Don Nourse

Don Nourse -- Fire Chief

Don NourseThe business of firefighting has changed dramatically over the past forty years – not just the equipment and personal gear, but how fires are fought and even the types of fires that departments have to deal with. As state and town standards and regulations have evolved, the duties of the fire chief have moved from a part time volunteer with another job to a full-time, professional conducting inspections, community educational outreach, and running training programs.

Don Nourse was named Wilton’s first full-time chief on June 15, 2020. He recently talked about the job, the changes he’s seen, and the challenges facing the town.

 He arrived in Wilton in 1979 as a high school sophomore. His father had taken a job as herdsman at Town Brook Beefalo in the Davisville section of town. He joined the fire department after he graduated in August of 1982.

“Gil Testa was the chief then,” he said. He worked up through the ranks, firefighter, driver, captain. “Then I took about ten years off to raise my son as a single dad.”

He returned to the department in 2011 with Ray Dick as the chief. Following the retirement of Jim Cutler, the department advocated a full time chief, which was approved at town meeting.

Nourse recently retired from Eversource Energy (previously PSNH) after a 33-year career. He began as a meter reader and held the positions of line worker, working foreman, Supervisor of the Bedford and Milford Work Centers, Large Construction Projects, and manager of distribution system operations. He led a team to centralize emergency and outreach dispatch for all of N.H. Eversource in Manchester and implemented a 24/7 troubleshooter emergency line workforce to enhance emergency and outage response.

As fire chief, he still does a lot of that.

“It’s difficult for a volunteer chief to keep up with the required inspections of churches, schools and businesses,” he said, and he is looking into a Fire Safety Inspection Program for gas and oil inspection. “That has come back to us from the building inspector. (Then Chief) Rene Houle turned it over to them in 1979 because he couldn’t keep up.”

He is trying to set up a fire prevention program in the schools and regularly visit day cares “so they’ll be used to us and know what to do.”

FD PatchThe department currently has 25 firefighters. “A full roster is 33, and we’d like to have that,” he said. “In 1990 there were 38 with a waiting list. Those days are long gone. We have a hard time getting people to commit to the training. I’d like folks to go through the state certification program for level 1, about 200+ hours.”

“Getting volunteers is a national problem”, he said. “And some businesses are not as receptive to people leaving as they were – dropping everything to go to an emergency. A lot of people work two jobs, people travel (to work) and it’s tough.”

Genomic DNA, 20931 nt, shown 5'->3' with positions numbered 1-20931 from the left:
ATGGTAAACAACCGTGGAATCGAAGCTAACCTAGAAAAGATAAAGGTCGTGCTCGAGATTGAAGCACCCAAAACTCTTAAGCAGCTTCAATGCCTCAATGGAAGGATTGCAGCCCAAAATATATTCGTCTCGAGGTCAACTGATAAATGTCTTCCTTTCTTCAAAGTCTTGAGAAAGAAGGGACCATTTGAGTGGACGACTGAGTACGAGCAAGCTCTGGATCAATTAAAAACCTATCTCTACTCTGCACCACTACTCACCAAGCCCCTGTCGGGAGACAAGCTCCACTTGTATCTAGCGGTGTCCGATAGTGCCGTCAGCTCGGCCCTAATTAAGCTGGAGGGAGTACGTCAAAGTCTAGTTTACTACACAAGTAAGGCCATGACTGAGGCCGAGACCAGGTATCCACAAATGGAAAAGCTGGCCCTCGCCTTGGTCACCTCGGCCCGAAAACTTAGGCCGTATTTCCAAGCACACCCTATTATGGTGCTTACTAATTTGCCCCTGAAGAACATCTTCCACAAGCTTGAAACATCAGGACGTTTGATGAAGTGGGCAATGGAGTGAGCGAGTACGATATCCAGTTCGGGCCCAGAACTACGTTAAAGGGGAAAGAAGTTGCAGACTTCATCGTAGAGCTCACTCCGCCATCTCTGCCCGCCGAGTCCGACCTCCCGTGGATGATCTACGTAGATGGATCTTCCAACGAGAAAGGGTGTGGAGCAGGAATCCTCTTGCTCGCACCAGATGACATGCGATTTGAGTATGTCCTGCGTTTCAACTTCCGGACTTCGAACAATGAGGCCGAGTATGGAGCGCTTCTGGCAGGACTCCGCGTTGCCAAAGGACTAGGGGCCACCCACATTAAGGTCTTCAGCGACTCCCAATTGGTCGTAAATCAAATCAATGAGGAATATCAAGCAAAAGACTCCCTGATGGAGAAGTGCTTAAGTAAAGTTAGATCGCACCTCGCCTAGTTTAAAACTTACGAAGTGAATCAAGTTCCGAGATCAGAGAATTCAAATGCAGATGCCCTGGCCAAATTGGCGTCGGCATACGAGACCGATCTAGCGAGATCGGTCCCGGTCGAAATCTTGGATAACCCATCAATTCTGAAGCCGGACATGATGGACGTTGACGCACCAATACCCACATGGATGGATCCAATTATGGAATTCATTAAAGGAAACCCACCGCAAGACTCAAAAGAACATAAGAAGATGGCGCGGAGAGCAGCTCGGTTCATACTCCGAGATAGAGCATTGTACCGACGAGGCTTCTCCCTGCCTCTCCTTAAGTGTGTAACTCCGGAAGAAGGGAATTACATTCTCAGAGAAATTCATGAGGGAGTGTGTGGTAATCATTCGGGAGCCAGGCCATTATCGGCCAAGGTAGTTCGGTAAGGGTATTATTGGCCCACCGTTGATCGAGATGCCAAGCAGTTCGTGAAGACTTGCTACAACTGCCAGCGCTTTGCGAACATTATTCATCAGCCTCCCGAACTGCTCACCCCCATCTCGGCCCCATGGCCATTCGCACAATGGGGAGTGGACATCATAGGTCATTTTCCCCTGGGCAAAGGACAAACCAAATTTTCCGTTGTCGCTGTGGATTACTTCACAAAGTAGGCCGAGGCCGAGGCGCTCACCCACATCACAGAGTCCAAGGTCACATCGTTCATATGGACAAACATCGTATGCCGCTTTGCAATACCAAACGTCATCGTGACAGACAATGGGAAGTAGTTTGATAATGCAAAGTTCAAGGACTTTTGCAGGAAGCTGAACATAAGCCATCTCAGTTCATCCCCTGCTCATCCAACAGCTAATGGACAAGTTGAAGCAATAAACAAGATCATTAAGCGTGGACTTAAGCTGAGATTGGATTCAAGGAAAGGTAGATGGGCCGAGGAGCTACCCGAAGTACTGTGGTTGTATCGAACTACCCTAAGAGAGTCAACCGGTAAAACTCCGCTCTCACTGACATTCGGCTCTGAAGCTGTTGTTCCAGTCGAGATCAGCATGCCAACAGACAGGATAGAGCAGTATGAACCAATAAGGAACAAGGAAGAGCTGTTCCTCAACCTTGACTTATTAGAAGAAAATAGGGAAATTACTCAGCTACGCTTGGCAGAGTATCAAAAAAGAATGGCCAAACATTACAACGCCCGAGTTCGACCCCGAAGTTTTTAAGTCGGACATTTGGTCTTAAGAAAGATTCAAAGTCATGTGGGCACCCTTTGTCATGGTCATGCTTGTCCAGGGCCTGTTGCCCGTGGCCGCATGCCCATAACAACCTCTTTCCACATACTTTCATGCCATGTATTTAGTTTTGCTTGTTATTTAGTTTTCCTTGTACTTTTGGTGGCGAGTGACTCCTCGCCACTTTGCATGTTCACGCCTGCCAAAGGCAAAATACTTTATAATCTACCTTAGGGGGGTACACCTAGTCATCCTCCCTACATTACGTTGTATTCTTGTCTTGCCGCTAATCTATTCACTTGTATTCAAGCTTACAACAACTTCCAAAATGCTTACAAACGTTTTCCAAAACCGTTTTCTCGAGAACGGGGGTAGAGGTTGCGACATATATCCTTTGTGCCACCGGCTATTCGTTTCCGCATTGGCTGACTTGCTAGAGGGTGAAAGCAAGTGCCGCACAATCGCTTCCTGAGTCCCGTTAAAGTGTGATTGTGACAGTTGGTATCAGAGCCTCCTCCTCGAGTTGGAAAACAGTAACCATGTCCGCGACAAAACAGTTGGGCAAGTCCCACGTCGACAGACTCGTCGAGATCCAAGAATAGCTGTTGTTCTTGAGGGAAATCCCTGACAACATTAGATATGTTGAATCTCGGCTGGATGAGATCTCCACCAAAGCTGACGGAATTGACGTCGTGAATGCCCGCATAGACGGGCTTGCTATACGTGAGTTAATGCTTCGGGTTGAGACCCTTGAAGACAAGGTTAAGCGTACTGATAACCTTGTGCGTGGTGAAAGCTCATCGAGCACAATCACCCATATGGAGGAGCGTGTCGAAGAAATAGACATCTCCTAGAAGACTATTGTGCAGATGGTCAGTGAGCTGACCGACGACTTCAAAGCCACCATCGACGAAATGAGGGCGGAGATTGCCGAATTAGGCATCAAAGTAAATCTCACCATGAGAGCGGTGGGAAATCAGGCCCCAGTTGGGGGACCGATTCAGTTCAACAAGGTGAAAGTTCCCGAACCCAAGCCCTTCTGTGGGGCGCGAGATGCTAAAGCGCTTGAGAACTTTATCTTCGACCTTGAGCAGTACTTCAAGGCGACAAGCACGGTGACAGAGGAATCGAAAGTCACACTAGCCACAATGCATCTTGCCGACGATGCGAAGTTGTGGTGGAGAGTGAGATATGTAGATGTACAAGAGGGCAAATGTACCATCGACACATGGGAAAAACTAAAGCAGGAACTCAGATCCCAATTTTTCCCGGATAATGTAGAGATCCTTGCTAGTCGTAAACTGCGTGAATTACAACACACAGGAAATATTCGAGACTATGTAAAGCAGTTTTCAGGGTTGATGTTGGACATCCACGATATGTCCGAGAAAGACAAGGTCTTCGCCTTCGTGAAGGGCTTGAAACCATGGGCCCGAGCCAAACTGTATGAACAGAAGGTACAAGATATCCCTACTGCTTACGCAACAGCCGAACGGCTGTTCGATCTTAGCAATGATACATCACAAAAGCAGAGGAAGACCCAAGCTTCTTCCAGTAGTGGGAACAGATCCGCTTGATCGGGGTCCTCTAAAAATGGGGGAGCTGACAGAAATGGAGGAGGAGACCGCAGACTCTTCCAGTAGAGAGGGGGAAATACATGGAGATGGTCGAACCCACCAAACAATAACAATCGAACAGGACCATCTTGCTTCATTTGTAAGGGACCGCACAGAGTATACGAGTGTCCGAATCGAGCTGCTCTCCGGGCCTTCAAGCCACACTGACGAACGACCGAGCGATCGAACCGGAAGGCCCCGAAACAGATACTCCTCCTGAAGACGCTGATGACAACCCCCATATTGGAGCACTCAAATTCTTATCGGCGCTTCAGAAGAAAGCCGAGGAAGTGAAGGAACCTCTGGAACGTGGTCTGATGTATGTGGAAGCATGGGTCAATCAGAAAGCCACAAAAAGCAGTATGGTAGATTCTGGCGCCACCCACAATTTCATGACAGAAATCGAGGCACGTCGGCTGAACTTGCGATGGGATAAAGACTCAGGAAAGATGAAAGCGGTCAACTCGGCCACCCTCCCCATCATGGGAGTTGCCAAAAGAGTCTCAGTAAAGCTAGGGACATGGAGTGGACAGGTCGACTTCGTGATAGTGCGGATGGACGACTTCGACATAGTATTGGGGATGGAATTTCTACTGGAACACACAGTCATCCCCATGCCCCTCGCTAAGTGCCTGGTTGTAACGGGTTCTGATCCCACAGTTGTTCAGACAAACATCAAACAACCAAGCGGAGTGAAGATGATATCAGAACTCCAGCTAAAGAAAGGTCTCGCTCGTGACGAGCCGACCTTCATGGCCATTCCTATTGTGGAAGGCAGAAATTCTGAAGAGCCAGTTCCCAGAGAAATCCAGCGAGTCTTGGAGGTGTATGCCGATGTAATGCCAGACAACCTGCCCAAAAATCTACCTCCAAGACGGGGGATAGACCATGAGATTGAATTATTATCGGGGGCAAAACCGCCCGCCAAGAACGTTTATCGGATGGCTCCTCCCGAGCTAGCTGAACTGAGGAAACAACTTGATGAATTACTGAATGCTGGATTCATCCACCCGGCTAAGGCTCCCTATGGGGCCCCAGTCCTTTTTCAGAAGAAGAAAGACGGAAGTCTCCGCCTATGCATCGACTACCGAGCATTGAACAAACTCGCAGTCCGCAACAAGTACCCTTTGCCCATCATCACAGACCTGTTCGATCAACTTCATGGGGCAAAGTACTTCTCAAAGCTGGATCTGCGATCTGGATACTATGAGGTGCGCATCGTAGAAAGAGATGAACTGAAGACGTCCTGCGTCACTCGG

“We are hosting an Emergency Medical Response class for members”, he said. “The class includes firefighters from Lyndeborough and an individual from Wilton Ambulance so that we can offer more assistance at medical emergencies”.

The department’s fire-rescue vehicle assists the ambulance, and they have an off-road vehicle “to get people out of the woods. People get themselves into precarious places.”

He also checks new driveways to be sure his equipment can get to the house. Larger trucks might not fit on some existing long and steep driveways.

Codes and standards change. “I’m trying to get the department up to current standards. We are rebuilding fire ponds and fixing dry hydrants. We want to get funding at town meeting to upgrade rural fire protection. I hope by the end of the year we’ll be updating our equipment and the Capital Improvements Plan.”

This year’s Town Meeting has been postponed until June 17th because of the Corona virus. “We have several articles on the warrant. It’s not only the cost repairing equipment, it’s the time out of service that continues to challenge us.”

“The average age of their trucks is 27 years and parts are hard to find, he said. “We are trying to replace two vehicles with one new one.”

He has implemented a new software reporting system, “keeping the permits and inspections in better order,” with a computer in a new vehicle, a Tahoe-type if approved at this year’s Town Meeting. He’d like to get all that information, as well as his own protective gear and fire extinguishers out of his personal truck. “It’s basically a fire truck. I’m usually the first one there and there’s a lot you can do.”

He is optimistic. “We’ll do what we can afford to do, over time, so we can serve the town a little better.”

If you want to help, check the Fire Department page on the town website at

Don and his wife Lori live on Adams Drive.


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